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What is an ‘information memorandum’ and what does it need to contain?

  • Posted on: Wednesday 12th July, 2017

An information memorandum, sometimes also known as a sales memorandum, is a document produced prior to selling your business, and essentially functions as your opening pitch to any prospective buyers.

The information memorandum is your chance to shout about the positive aspects of your business and state the reasons your business is an attractive investment prospect. It is the first major written description of the business your eventual buyer will have, so it’s well worth investing considerable time and effort into making sure the right message is conveyed. You must also ensure the document is an accurate representation and does not overstate, or understate, certain aspects of your business. The exact contents of the memorandum will vary from company to company; however, an effective one will typically contain, amongst other things, the following key pieces of information:

  • A brief overview of the company’s history and how it got to its current position
  • Details of how your company operates - what you sell, or what service do you operate? How do you buy raw materials? How do you produce the end result that you sell? How is your product bought and sold?
  • A discussion on your company’s competitors, and what makes your company different
  • Your reason(s) for selling the company
  • Details of the premises you operate from. Are they owned, leased, or do you work from multiple locations?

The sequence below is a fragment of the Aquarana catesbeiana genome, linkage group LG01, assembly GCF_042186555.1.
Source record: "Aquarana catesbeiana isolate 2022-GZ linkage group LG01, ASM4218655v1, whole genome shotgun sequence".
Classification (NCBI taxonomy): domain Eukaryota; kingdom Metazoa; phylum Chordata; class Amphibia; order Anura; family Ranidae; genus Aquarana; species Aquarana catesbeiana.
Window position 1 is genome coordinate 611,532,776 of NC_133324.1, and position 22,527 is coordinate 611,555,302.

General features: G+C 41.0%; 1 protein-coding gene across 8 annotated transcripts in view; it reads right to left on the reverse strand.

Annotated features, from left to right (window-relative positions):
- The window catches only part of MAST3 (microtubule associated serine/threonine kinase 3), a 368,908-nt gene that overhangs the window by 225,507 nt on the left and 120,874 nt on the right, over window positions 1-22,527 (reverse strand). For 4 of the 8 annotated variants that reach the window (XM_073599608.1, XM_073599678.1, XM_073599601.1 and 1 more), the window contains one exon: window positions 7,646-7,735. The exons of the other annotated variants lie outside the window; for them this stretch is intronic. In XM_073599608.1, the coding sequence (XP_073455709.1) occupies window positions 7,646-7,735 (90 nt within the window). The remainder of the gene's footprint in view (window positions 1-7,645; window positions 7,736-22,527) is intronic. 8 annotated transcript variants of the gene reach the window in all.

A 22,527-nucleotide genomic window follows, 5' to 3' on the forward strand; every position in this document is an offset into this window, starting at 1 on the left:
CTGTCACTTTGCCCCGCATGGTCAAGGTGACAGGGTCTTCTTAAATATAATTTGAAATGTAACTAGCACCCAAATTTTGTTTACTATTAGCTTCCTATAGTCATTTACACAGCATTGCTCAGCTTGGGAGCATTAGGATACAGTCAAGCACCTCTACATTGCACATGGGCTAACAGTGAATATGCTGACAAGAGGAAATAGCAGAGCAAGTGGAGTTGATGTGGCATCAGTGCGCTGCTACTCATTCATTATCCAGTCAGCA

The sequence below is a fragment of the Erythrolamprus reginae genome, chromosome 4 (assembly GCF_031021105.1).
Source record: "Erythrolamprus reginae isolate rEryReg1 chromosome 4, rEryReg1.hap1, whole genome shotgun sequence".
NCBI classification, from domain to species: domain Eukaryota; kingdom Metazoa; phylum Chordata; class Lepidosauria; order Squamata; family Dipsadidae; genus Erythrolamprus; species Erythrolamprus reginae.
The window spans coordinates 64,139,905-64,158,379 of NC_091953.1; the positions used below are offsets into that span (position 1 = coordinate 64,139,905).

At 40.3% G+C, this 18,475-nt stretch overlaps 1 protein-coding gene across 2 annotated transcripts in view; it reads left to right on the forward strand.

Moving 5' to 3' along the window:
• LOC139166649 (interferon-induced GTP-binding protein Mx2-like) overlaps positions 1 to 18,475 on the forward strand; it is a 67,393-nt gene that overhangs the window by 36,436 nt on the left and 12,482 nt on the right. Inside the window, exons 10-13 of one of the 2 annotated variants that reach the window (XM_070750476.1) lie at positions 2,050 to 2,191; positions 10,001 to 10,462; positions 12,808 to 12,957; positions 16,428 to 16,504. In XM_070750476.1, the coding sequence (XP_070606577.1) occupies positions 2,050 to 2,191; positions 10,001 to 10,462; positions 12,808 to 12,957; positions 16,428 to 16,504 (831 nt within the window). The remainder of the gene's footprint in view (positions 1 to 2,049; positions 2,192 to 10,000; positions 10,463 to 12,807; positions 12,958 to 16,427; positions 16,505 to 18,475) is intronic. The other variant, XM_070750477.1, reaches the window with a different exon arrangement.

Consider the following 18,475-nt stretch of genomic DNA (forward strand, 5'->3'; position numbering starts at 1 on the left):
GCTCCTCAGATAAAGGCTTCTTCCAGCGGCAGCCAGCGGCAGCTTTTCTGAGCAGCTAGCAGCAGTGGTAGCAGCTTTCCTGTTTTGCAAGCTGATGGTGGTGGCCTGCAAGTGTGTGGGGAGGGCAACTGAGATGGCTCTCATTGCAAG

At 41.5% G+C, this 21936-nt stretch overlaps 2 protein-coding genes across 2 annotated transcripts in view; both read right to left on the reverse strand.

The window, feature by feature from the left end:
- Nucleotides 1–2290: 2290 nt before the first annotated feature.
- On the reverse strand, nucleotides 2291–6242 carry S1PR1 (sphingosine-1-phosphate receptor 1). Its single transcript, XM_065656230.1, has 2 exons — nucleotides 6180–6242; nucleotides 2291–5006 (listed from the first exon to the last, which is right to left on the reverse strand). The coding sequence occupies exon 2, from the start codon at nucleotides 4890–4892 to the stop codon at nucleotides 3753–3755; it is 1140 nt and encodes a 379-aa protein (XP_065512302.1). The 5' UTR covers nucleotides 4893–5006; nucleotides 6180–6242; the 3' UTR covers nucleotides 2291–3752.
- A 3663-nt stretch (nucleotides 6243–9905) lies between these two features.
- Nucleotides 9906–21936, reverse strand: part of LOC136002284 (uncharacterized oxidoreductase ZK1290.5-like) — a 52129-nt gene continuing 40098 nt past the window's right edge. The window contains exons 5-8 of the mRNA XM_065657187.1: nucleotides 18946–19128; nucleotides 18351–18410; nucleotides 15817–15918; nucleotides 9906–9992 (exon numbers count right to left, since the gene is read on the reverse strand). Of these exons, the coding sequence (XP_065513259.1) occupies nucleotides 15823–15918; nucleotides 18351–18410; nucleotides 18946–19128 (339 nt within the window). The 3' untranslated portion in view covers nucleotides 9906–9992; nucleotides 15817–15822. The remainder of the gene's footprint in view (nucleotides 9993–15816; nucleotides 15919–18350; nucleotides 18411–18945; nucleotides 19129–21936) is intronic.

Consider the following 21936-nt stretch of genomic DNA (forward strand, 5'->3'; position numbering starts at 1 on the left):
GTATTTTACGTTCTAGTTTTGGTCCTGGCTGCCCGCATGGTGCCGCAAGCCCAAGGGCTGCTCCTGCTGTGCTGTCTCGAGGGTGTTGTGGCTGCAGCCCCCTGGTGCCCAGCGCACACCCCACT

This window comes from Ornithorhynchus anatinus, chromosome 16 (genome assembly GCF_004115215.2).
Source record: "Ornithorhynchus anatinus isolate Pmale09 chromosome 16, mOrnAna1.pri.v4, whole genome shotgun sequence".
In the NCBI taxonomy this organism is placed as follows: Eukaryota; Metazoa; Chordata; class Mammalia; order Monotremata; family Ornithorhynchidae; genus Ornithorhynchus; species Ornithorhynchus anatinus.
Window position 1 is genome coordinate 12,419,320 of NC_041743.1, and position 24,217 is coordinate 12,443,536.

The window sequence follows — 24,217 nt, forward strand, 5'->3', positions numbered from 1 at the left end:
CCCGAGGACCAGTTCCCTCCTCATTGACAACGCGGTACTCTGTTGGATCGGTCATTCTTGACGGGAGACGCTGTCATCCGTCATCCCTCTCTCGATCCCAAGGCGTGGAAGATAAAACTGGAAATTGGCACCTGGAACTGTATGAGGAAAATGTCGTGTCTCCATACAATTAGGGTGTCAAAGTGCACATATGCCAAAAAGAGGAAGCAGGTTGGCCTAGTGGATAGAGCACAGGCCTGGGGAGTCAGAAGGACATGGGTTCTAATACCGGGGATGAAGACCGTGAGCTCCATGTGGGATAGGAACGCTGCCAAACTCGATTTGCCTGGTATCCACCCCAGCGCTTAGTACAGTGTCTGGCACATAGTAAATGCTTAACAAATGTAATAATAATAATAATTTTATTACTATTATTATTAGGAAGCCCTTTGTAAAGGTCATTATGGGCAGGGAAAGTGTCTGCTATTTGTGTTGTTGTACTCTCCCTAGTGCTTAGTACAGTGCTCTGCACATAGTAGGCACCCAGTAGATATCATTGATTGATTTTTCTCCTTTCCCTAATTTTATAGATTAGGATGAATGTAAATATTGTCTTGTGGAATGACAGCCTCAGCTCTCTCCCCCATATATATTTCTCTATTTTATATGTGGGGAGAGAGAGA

• Details of any staff you employ and the details of their contracts
  • Give an outline of your customer base. Include details of your typical customer and any key customers who are particularly important to the business.
  • Illustrate the general financial health of the business by providing historic turnover and profit figures, details of the business's assets, and any company debts or other liabilities.
  • Give a projection for the business going forward, such as profit forecasts.
  • Lay out your expectations regarding the selling price of the business, the terms of sale and desired time scales for completion.

The length and complexity of the information memorandum will largely depend on the size of your business and the amount you are likely to sell it for; a larger, more valuable company will often necessitate a longer and more detailed memorandum to be produced.

At this stage you want to ensure you include enough information to present your business in the best possible light to maintain the interest of potential investors; however, you must also be careful not to divulge too much information which could be of use to your competitors. The distribution of this memorandum will typically be done following receipt of a signed non-disclosure agreement (NDA). This gives you legal protection against those in possession of the memorandum from distributing the information contained without your express prior permission.


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